One of the reasons consumers found it more affordable to drive used vehicles were reasonable repair rates. As Motor Age reported in its February 2003 issue, in recent years automotive repair charges have increased at a slower rate than some U.S. industries. The publication explained that, based on figures from the Car Care Council, automotive maintenance and repair costs had increased 44.5 percent since the early 1990s, while financial services had increased 90 percent and hospital services had increased upwards of 100 percent.

Despite special incentives like cash rebates, value pricing, and subvented rates financing and leases, which made new car purchases more attractive and drove down the value of used vehicles, the demand for automotive repair remained strong in the late 2000s. According to some analysts, weak economic conditions during throughout the 2000s caused many consumers to keep existing vehicles or purchase used ones, boding well for automotive repair shops. Even after factoring in costs for repair, maintenance, and other fees, this approach resulted in significant savings for vehicle owners. Citing figures from Runzheimer International, Motor Age reported that after paying off their vehicles, consumers could save almost $2,500 a year by trading them in every eight years, as opposed to doing so every four years.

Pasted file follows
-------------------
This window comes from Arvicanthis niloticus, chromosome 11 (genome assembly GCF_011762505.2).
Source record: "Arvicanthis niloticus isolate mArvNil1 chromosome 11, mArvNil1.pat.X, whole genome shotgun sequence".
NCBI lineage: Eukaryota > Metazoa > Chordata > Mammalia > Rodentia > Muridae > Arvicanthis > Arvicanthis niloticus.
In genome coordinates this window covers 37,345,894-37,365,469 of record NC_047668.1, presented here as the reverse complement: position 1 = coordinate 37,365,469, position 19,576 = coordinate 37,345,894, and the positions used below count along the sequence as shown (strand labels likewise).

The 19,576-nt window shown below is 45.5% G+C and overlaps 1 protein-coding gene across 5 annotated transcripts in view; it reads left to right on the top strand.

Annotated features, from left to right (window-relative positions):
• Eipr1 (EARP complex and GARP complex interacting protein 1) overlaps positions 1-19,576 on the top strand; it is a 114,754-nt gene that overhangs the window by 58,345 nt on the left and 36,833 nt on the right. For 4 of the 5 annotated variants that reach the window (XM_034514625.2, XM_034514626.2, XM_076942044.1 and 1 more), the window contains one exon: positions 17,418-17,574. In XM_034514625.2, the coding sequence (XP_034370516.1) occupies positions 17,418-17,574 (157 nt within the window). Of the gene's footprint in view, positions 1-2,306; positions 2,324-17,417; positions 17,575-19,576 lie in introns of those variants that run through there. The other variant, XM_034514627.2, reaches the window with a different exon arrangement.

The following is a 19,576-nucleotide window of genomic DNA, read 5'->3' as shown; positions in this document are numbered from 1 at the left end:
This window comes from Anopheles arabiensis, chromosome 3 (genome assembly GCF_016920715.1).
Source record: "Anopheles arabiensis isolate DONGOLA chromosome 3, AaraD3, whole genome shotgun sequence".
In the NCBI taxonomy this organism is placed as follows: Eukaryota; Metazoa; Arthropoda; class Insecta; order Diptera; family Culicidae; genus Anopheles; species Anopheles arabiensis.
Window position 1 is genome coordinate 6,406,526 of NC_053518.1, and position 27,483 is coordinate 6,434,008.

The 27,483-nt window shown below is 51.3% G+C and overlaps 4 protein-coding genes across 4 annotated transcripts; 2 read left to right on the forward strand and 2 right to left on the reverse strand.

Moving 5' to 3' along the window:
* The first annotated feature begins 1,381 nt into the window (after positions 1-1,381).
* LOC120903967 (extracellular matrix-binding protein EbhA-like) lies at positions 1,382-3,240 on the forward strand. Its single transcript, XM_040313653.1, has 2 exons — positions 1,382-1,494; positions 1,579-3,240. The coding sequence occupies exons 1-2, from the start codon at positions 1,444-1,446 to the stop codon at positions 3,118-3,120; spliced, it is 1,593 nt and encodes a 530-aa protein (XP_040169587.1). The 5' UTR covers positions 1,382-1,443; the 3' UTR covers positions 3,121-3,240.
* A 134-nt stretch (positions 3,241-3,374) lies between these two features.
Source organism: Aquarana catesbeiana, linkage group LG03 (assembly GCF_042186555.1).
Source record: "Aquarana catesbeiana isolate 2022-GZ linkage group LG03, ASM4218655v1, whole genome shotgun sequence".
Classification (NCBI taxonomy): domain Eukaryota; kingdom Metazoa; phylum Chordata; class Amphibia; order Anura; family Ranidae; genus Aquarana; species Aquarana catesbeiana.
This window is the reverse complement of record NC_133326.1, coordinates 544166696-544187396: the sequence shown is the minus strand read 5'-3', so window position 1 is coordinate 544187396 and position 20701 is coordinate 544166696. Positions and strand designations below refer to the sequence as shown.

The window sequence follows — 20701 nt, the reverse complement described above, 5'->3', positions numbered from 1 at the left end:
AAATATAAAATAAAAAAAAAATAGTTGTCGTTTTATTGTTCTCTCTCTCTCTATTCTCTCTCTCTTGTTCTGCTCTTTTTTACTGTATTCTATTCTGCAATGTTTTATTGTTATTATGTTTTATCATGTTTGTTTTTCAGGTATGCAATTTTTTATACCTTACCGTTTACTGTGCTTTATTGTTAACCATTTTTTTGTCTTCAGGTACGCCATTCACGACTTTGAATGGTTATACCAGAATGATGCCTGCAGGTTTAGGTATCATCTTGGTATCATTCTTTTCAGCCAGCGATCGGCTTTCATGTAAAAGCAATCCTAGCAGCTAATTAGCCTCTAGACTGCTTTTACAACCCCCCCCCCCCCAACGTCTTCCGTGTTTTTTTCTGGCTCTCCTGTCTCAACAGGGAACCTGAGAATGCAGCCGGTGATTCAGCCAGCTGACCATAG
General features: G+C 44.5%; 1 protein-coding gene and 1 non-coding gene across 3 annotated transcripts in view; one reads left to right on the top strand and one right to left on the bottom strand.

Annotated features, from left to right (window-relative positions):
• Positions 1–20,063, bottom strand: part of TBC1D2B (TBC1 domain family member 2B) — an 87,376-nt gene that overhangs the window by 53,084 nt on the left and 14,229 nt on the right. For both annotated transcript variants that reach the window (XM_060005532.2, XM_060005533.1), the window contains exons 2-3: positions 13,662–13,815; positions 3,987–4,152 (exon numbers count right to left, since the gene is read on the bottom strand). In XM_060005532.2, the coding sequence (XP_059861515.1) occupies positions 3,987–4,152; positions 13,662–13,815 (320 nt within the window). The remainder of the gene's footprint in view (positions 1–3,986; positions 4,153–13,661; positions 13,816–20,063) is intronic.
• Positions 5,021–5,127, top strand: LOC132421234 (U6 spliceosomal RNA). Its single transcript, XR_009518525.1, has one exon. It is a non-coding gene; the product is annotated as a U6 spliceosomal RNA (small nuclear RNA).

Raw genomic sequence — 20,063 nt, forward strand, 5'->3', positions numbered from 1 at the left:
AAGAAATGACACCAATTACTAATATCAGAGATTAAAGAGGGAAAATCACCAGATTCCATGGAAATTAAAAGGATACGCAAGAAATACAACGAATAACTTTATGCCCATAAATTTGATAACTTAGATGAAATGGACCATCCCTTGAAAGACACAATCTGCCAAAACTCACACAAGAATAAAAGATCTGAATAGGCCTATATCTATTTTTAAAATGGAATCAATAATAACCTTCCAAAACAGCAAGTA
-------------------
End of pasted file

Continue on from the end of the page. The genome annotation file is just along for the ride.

According to the U.S. Census Bureau's Statistics of U.S. Businesses, 78,523 establishments operated in the general automotive repair shops industry for part or all of 2005. Per Dun & Bradstreet, retail sales in the industry during 2007 were led by California (12.6 percent), Texas (8.2 percent), and Florida (6.4 percent).

In 2007 NADA reported franchised dealership total service and parts sales rose to $84 billion from $80.5 billion during the previous year. Also, dealerships employed about 257,200 technicians and 366,157 service stalls. Service labor sales accounted for $37.6 billion in 2007, an increase of 3.2 percent from the prior year.